Review: Jazz at Koubek a sampler of some of Miami’s finest musicians
LaVie II performs at Jazz at Koubek at Miami-Dade College’s Koubek center on the second night of the three-night festival, which kicked off on Thursday, May 11. (Photo courtesy of Osmany Torres)
The audience hung on every note and every word that Dr. Ed Calle submitted from the stage. It was the second night of Jazz at Koubek at Miami-Dade College’s Koubek Center.
On Friday, May 12, it was like watching a masterclass in jazz excellence. Usually, Calle is a professor at MDC. But that night, he gave a lesson in jazz, drawing on his accomplished career as a musician for some of the greatest pop stars in Spanish and English. Between stylish cuts of smooth jazz driven by his powerful tenor and alto saxophone playing, he told plenty of bilingual anecdotes about recording for Frank Sinatra and getting Julio Iglesias to call his mother.
“Isn’t this a beautiful place? I feel like I’m in my living room,” the musician said of the intimate theater, which holds no more than 200 people. Located in a historic Mediterranean-style mansion on SW 3rd Street and SW 27th Avenue, the performing arts center hosts a variety of events including theater, dance, and literary events. Now, they’re expanding into more musical programming with Jazz at Koubek, the multi-day festival featuring the best of Miami’s formidable local jazz scene.
“We wanted to do a bit of a sampler,” Melissa Messulam, general manager at the Koubek Center, says of the event, which is part of a pilot program and the center’s first program focusing on the genre. “Jazz in particular, for us we consider it a varied and vast genre.”
Messulam says the festival is part of a new direction in programming for the venue. The theater organized the festival in response to the dwindling number of live music venues in the county, intending to give Miami’s prodigious local jazz community a new platform to perform.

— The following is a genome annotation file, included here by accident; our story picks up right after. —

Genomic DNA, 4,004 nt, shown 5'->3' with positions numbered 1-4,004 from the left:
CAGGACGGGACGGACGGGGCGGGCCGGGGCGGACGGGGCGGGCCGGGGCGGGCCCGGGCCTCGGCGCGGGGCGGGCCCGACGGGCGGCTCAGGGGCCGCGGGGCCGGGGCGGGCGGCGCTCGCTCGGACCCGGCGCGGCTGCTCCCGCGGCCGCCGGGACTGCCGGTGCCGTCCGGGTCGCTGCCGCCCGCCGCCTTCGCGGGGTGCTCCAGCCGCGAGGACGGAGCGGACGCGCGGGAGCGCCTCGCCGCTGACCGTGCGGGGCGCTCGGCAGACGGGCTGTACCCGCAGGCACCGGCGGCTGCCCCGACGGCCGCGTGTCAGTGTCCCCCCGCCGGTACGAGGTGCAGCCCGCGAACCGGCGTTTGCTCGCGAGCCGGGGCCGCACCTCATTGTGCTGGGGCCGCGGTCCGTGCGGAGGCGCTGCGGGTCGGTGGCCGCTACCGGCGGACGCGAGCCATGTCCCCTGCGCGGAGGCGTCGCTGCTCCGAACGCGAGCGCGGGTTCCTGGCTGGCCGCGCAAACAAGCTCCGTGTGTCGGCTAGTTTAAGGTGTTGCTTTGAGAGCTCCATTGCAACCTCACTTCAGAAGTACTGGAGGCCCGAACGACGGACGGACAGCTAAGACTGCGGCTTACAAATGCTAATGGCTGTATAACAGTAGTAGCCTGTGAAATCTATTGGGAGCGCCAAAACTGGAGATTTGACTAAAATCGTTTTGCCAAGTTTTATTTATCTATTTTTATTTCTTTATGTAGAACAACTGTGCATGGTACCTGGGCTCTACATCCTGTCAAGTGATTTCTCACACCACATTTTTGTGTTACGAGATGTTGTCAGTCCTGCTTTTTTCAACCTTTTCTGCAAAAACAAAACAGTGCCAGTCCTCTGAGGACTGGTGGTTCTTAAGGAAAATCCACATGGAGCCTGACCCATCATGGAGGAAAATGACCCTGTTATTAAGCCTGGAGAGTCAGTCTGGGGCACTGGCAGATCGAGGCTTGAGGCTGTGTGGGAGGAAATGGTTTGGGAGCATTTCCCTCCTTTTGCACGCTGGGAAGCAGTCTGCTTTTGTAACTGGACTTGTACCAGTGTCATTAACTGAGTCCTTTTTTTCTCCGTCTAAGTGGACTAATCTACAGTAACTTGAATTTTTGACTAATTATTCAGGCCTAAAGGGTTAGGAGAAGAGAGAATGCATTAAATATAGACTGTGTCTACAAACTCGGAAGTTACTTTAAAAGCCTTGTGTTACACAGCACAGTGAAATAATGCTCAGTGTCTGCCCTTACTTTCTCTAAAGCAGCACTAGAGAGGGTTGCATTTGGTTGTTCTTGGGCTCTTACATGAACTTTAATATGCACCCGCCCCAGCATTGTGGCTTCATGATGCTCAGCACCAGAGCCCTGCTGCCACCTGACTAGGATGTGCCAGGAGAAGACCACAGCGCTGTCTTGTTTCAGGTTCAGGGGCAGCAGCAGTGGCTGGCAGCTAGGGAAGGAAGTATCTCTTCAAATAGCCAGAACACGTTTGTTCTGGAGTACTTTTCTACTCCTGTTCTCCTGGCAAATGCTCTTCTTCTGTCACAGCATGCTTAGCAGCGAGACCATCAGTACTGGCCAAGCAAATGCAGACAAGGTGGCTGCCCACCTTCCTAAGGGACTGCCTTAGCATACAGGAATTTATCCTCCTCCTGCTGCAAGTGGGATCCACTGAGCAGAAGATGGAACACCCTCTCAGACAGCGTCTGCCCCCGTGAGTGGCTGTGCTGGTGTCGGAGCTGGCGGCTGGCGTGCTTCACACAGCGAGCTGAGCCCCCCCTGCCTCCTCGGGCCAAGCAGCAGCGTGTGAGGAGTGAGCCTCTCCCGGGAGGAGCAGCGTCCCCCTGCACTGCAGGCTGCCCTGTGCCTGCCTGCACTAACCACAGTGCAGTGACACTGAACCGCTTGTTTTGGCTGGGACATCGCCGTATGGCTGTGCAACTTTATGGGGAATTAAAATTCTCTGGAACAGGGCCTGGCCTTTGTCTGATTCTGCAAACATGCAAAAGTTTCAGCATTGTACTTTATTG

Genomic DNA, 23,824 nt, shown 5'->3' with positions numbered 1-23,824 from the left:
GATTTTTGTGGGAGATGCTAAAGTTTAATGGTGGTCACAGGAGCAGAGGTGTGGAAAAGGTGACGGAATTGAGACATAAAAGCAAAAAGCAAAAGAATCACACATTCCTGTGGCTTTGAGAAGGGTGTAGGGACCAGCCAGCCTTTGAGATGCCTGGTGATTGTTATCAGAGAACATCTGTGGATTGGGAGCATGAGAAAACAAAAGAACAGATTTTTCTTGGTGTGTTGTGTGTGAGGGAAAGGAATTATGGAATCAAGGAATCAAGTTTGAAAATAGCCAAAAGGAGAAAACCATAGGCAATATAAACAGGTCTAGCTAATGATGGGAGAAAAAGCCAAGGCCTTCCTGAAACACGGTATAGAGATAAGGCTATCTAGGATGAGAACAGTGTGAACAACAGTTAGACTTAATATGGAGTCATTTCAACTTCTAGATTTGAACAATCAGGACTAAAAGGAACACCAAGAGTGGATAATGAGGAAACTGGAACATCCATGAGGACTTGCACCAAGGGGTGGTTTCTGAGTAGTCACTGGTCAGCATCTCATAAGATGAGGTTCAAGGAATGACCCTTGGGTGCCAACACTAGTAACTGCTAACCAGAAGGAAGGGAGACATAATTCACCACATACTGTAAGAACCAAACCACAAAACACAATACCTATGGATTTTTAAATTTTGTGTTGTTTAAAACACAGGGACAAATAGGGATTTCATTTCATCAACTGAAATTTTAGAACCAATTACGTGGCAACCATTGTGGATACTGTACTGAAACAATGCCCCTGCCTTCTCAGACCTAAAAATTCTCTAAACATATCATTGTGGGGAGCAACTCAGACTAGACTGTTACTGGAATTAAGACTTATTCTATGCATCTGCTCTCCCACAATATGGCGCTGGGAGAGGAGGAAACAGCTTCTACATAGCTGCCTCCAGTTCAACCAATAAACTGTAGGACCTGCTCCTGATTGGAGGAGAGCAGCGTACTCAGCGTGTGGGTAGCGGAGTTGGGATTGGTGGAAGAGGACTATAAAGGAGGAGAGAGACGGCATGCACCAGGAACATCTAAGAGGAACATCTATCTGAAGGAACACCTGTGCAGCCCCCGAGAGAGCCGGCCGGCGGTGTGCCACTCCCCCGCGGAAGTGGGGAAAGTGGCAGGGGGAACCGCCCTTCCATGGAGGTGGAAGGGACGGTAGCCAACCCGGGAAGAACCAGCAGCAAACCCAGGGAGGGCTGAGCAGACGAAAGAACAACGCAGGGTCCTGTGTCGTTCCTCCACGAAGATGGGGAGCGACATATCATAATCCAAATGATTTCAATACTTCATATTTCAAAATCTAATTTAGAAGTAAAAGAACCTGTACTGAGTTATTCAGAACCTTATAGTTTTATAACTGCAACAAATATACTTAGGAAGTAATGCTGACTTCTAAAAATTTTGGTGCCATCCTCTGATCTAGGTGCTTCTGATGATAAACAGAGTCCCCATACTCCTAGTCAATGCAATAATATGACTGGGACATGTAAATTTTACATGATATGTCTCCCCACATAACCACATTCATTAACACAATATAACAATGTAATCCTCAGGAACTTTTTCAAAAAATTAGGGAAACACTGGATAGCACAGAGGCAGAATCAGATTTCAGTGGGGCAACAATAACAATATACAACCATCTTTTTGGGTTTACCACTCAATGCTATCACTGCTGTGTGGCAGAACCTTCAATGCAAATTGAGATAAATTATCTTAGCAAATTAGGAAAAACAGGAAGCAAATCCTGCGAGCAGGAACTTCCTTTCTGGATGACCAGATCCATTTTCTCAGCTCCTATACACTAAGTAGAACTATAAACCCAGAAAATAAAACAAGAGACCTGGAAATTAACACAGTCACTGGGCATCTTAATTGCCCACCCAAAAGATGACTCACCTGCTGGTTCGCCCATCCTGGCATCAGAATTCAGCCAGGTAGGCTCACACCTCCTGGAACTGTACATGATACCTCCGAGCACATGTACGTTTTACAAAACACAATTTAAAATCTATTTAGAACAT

“We saw during the pandemic how necessary local venues are for musicians,” says Koubek. “Yes, you can record, yes you can go on tour, but you also need a connection to your local community.”
The festival’s lineup is meant to reflect both the multiculturalism found in Miami, as well as give the Koubek’s local community in Little Havana a taste of the various flavors of jazz available here. The event kicked off on Thursday, May 11 with a piano showcase, displaying more classically-aligned jazz from Israeli pianist Tal Cohen and 17-year-old Brandon Goldberg. Closing night on Saturday, May 13, featured electric jazz from Lemon City Trio and experimental guitarist Lebos, a veteran of Spam All-Stars and Nu Deco Ensemble who played that night with his new band Abstract Citizen.
Friday night was designed as a “world” night. In addition to Latin jazz from Calle and his backing band, most of whom were originally from Venezuela, the night featured Haitian-American jazz vocalist LaVie. The singer, performing barefoot with a bold red updo hairstyle, ran through a series of impressive covers, ranging from standards like “Fly Me To The Moon” and Nina Simone’s “My Baby Just Cares For Me” to new pop classics like “Sweetest Taboo” from Sade and a Haitian compas-inflected take on Rihanna’s “Don’t Stop The Music.” LaVie captivated the crowd with a playful stage presence reminiscent of Janelle Monae, while her backing band delivered a hip-hop inflected style similar to Robert Glasper, the Roots, and other contemporary jazz.
That idea is central to the venue, which prioritizes its location in the heart of Little Havana. Upcoming events there include plenty of theater events, including Spanish-language children’s plays on Saturday, May 20 and Sunday, 21 and the International Hispanic Theater Festival in July. A showcase from the duo Brooklyn-Cumaná, which fuses folk music from Venezuela and the U.S., is also planned for June. There are also dance classes and studio space for artists, as well as a garden where children’s activities are hosted.
Events at the Koubek also tend to be less costly than concerts at larger venues. Fans of national acts are seeing ticket prices rise into the four-figure range thanks to a range of issues from scalpers snapping up first-run tickets to Ticketmaster’s “dynamic” demand-based pricing.
Meanwhile, tickets for Jazz at Koubek were listed at $15 for pre-sale and $20 at the door per night. That means attending all three nights would cost a mere $60 per person at its highest price. That’s comparable to a single night at a Ticketmaster venue like Revolution Live thanks to added fees. At Koubek one also receives the benefit of supporting local music, a priceless bonus, Messulam says.
“When you come out and support you’re not just supporting a venue, you’re supporting a local talent base,” she says.
Jazz at Koubek was held Thursday, May 11 through Saturday, May 13 at the Koubek Center, 2705 SW 3rd St., Miami. For information about upcoming events, call 305-237-7750 or koubekcenter.org.